2. Adduction/extension versus abduction/flexion: Does the movement have the arm further away from the body (elevated) or close to the side? We know that an elbows-tucked (more adducted) bench press is much safer for the shoulders than an elbows out (abducted) style of bench pressing. The same can be said for overhead pressing (scapular plane versus frontal plane).

3. Closed-chain versus open-chain: Movements where the distal segment is fixed and the proximal segment is moving (closed-chain; e.g. push-ups) will always be safer for the shoulder than movements where we are stable proximally and moving distally (open-chain; e.g. Bench Press). For this reason, you’ll always be able to integrate push-up variations in a shoulder rehabilitation program before you move to barbell and dumbbell pressing variations. [note that Cressey's audience is largely heavy weight body builders/ahletes, so elastic bands and very light dumbells will likely be more appropriate for you than pushups eventually.]

4. Dumbbells versus barbells: We know that external rotation of the humerus repositions the humeral head and gives the rotator cuff tendons more room to “breath” without impingement as we elevate our arms. We also know that external rotation of the humerus ties in closely with forearm supination—just as internal rotation is associated with pronation.

A barbell fixes us in a pronated position so we’re locked into more of an internally rotated position. Dumbbells allow us to supinate a bit more. In turn, we are able to get more external rotation during the pressing motion, therefore protecting the rotator cuff a bit more than with barbells.

5. Isometric versus ballistic (and everything in between): It should come as no surprise that low velocity movements pose less injury risk than those performed ballistically. We don’t play sports at a snail’s pace, though, so it’s important that we prepare our athletes for the dynamic nature of their sports. However, we still need to recognize that isometric and lower velocity movements have merit in certain instances, especially if we’re looking to deload the athlete."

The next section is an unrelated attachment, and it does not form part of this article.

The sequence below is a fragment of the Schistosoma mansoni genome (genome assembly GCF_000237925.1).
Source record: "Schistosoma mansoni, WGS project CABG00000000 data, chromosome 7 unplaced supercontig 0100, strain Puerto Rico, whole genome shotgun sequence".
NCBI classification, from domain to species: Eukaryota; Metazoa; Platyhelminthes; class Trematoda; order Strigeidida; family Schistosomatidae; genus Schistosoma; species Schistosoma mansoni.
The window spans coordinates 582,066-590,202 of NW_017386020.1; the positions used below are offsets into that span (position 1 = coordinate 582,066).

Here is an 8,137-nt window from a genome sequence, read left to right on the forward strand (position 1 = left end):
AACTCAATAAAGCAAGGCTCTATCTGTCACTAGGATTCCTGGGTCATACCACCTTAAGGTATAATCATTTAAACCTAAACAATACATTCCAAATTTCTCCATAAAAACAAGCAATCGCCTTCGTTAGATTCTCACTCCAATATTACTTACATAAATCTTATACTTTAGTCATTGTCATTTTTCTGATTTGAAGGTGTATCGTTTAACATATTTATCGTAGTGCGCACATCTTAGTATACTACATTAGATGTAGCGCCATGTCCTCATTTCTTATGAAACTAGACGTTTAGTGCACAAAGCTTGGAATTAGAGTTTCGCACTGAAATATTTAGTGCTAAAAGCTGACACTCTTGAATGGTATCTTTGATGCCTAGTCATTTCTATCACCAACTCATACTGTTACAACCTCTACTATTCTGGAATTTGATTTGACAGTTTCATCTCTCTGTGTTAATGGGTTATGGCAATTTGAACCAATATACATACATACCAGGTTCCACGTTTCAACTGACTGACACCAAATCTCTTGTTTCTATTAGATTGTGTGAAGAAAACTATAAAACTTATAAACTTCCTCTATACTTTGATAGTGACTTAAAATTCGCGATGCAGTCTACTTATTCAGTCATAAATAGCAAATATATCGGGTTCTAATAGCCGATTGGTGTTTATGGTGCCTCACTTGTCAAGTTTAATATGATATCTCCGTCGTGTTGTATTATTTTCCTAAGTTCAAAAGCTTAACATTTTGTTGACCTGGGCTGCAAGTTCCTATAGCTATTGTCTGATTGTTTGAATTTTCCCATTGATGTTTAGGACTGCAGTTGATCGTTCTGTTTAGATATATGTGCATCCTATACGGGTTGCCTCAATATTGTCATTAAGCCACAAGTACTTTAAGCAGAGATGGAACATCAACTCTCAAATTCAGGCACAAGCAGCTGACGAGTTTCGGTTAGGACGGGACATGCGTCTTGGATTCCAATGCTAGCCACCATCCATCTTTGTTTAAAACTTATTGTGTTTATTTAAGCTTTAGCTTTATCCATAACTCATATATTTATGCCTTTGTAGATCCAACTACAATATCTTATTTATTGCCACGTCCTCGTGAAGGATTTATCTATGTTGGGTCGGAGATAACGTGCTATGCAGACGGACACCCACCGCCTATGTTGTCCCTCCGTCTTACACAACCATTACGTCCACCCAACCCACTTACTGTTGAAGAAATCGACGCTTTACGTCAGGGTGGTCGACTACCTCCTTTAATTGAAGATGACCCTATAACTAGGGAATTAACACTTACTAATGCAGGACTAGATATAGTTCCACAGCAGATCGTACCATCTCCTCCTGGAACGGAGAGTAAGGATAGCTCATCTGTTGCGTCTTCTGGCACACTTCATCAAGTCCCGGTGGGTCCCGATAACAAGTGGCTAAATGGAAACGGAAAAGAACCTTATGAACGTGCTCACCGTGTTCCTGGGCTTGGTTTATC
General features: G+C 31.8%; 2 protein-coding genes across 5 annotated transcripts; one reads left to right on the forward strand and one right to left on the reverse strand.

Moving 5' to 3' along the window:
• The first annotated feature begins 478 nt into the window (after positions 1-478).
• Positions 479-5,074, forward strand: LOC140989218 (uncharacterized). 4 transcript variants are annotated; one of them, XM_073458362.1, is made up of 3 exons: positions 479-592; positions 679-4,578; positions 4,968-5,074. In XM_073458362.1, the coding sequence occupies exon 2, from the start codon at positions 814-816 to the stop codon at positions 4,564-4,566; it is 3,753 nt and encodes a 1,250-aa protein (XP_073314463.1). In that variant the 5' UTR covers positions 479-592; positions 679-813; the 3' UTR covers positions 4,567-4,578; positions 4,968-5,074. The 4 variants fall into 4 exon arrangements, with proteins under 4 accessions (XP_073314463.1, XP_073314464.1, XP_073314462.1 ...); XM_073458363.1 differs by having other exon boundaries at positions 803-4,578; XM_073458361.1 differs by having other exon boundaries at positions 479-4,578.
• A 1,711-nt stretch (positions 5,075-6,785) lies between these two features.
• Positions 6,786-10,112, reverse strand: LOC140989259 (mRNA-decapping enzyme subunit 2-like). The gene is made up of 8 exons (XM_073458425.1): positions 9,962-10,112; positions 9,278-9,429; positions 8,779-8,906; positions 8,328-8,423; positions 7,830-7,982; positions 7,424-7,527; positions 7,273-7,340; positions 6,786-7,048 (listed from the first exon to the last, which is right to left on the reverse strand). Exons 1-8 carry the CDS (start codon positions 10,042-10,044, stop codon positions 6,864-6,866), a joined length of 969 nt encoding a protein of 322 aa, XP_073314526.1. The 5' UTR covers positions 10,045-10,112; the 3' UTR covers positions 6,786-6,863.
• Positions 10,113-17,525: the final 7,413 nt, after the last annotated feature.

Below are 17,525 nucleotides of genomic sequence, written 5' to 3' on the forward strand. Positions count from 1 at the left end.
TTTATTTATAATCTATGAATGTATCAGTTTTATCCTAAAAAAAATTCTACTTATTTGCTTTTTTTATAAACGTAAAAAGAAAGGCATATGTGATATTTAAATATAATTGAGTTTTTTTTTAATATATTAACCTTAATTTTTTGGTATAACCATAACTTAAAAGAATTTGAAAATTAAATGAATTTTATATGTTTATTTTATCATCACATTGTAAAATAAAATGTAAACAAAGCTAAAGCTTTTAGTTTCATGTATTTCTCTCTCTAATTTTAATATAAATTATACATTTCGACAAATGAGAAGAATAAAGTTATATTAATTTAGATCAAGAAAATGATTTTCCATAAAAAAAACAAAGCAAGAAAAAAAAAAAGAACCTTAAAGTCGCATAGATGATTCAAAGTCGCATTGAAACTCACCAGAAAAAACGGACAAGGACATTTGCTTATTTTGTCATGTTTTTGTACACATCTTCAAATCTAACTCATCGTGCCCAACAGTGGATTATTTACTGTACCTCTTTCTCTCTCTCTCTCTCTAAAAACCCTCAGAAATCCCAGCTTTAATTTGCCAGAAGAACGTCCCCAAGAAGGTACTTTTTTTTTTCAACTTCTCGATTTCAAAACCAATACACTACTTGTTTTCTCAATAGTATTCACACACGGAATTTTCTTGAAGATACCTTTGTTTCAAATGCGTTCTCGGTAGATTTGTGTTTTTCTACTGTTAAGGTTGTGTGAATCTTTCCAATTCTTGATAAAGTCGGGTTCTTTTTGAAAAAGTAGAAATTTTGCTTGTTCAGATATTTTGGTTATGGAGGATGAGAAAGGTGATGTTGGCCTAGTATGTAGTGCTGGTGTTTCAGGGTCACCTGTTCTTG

The good news is that you already have a couple of months of rehab therapy under your belt so you are not starting from square one. You are much more of an "expert" now on how to proceed in with your rehab.

But the bad news obviously is that pain/inflammation has recurred.

As pointed out above, a cortisone shot has the potential to turn off the inflammation. But at the expense of turning off healing of any small tear that may have occurred.


I don't think you have to consider yourself a failure of "conservative" therapy and therefore automatically need surgery. (Realise coming back from surgery could easily mean a year or more before getting back to serving/tennis.)

But I agree with the others above that the rehab therapy back will have to be slow, incremental, and not to be tempted to try new exercises without consulting with your therapist.


I know you are eager to get back to tennis. But while in Ireland, your preparations for THE big holiday should be taking precedence over tennis anyway.
So, how are your St. Patrick's Day preparations coming along?

Last edited by charliefedererer : 02-22-2012 at 07:26 AM.